COST Action IC 1402 ArVI: Runtime Verification Beyond Monitoring -- Activity Report of Working Group 1

02/11/2019
by   Wolfgang Ahrendt, et al.
0

This report presents the activities of the first working group of the COST Action ArVI, Runtime Verification beyond Monitoring. The report aims to provide an overview of some of the major core aspects involved in Runtime Verification. Runtime Verification is the field of research dedicated to the analysis of system executions. It is often seen as a discipline that studies how a system run satisfies or violates correctness properties. The report exposes a taxonomy of Runtime Verification (RV) presenting the terminology involved with the main concepts of the field. The report also develops the concept of instrumentation, the various ways to instrument systems, and the fundamental role of instrumentation in designing an RV framework. We also discuss how RV interplays with other verification techniques such as model-checking, deductive verification, model learning, testing, and runtime assertion checking. Finally, we propose challenges in monitoring quantitative and statistical data beyond detecting property violation.

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1 Introduction

Runtime Verification (RV), as a field of research, is referred to by many names such as runtime monitoring, trace analysis, dynamic analysis, passive testing, runtime enforcement etc. (see [40, 55, 33, 14, 29, 35] for tutorials). The term verification implies a notion of correctness with respect to some property. This is somewhat different from the term monitoring (the other popular term) which only suggests that there is some form of behaviour being observed. Some view the notion of monitoring as being more specific than that of verification as they take it to imply some interaction with the system, whereas verification is passive in nature.

RV is a lightweight, yet rigorous, formal method that complements classical exhaustive verification techniques (such as model checking and theorem proving) with a more practical approach that analyses a single execution trace of a system. At the expense of a limited execution coverage, RV can give very precise information on the runtime behaviour of the monitored system. The system considered can be a software system, hardware or cyber-physical system, a sensor network, or any system in general whose dynamic behaviour can be observed. The archetypal analysis that can be performed on runtime behaviour is to check for correctness of that behaviour. However, there are many other analyses (e.g., falsification analysis) or activities (e.g., runtime enforcement) that can be performed, as it will be discussed elsewhere in this report. RV is now widely employed in both academia and industry both before system deployment, for testing, verification, and debugging purposes, and after deployment to ensure reliability, safety, robustness and security.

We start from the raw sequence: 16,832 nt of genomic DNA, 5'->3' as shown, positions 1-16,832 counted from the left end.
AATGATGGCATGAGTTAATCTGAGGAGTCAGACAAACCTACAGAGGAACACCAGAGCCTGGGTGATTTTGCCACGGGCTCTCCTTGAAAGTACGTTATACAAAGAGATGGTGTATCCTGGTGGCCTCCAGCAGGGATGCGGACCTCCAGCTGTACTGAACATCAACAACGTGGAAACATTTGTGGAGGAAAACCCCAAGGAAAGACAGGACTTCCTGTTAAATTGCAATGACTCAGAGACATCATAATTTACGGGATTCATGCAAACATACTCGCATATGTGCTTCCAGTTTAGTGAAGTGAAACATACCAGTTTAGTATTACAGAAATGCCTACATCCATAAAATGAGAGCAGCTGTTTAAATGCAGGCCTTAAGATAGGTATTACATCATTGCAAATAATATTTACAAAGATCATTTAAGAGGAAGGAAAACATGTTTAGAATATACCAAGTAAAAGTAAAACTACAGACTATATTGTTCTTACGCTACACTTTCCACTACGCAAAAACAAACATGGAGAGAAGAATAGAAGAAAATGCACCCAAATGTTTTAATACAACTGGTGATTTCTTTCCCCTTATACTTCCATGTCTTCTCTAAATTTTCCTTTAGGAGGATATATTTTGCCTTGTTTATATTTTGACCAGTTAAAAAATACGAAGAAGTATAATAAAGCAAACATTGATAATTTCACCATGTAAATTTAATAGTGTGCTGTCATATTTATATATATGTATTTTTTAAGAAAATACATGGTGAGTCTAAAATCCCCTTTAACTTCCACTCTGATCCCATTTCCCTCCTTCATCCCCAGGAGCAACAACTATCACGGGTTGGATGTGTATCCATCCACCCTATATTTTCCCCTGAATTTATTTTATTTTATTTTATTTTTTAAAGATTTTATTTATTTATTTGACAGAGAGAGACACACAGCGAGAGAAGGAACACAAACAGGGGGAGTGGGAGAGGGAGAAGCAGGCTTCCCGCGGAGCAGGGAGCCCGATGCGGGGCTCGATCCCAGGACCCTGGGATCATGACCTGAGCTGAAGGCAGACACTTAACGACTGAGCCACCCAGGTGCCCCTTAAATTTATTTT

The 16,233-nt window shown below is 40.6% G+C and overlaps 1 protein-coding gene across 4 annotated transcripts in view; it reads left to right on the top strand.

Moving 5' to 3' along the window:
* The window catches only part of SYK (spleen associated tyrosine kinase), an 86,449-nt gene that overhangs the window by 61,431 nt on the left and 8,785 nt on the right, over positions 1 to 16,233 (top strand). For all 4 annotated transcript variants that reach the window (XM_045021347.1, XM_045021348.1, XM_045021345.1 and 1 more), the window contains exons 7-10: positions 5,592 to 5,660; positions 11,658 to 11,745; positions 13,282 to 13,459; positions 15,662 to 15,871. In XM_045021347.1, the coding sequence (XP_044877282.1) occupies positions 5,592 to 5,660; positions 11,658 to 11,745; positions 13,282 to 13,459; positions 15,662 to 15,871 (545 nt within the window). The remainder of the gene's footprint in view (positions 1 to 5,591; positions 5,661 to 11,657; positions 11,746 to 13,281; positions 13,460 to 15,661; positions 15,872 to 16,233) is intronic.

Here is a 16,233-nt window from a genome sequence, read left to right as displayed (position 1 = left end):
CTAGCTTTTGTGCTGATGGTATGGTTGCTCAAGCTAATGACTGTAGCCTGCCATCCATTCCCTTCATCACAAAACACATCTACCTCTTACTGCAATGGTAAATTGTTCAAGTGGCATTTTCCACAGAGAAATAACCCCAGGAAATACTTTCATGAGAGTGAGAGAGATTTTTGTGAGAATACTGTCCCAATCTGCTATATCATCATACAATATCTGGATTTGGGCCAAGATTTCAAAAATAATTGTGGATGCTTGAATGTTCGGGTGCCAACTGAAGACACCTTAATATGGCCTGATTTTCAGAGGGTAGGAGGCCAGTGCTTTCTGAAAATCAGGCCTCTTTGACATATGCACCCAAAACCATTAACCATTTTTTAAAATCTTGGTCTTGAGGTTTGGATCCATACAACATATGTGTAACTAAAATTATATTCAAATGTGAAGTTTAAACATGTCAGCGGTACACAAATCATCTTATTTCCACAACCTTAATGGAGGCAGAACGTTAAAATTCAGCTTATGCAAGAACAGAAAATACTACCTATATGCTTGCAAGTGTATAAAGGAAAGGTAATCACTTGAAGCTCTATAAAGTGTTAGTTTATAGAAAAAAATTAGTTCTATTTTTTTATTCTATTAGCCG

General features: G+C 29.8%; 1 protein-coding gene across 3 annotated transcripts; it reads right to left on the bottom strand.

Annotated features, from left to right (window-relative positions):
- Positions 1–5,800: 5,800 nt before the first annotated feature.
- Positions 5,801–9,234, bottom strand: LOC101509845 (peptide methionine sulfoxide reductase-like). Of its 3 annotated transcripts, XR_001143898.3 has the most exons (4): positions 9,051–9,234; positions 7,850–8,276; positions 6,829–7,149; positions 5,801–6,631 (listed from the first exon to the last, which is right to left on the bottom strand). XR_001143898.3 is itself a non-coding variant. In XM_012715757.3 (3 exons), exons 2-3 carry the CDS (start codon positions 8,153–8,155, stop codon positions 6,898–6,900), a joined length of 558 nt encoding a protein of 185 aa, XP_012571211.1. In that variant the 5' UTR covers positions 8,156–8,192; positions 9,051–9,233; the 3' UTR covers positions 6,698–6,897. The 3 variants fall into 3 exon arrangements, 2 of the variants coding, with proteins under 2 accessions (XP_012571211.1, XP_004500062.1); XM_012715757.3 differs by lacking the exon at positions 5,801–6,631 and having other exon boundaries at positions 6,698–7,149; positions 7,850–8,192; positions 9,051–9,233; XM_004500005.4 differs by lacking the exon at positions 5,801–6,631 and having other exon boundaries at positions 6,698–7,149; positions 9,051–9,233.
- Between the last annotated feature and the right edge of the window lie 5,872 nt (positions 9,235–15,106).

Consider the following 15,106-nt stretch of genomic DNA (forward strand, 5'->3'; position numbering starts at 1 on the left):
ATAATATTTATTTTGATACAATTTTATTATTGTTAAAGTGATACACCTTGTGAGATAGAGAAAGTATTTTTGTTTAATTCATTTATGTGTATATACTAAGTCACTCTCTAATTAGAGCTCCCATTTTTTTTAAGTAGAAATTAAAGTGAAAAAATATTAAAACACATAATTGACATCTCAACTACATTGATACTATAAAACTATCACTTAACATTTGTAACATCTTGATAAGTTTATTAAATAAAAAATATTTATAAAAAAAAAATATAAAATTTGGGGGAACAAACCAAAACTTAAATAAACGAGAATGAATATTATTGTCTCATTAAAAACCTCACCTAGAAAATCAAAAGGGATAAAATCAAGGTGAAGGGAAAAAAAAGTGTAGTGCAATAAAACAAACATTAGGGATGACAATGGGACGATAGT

The RV field as a self-named community grew out of the RV workshop established in 2001, which became a conference in 2010 and occurs each year since then. In 2014, we have initiated the international Competition on (Software for) Runtime Verification (CRV) [11, 36, 65, 13] with the aim to foster the comparison and evaluation of software runtime verification tools. In 2016 and 2018, together with other partners of ARVI, we have also started to organize the two first of a series of Schools on RV [21, 30].

2 A Taxonomy of Runtime Verification

Figure 1: Mindmap overviewing the taxonomy of Runtime Verification [34].

Runtime Verification (RV) has grown into a diverse and active field during the last 15 years and has stimulated the development of numerous theoretical frameworks and tools. The paper in [34]

presents a high-level taxonomy of RV concepts and use it to classify RV tools. The classification and discussion related to RV tools is beyond the scope of this report. We instead briefly recall the main points of the classification and refer to 

[34] for further details. We also do not discuss the application area part of the taxonomy, as applications of runtime verification is the object of study of another working group. The taxonomy provides a hierarchical organization of the six major concepts used in the field and serves to classify several of the existing tools. In this report, we report only on the first two levels for readability and brevity reasons:

Specification.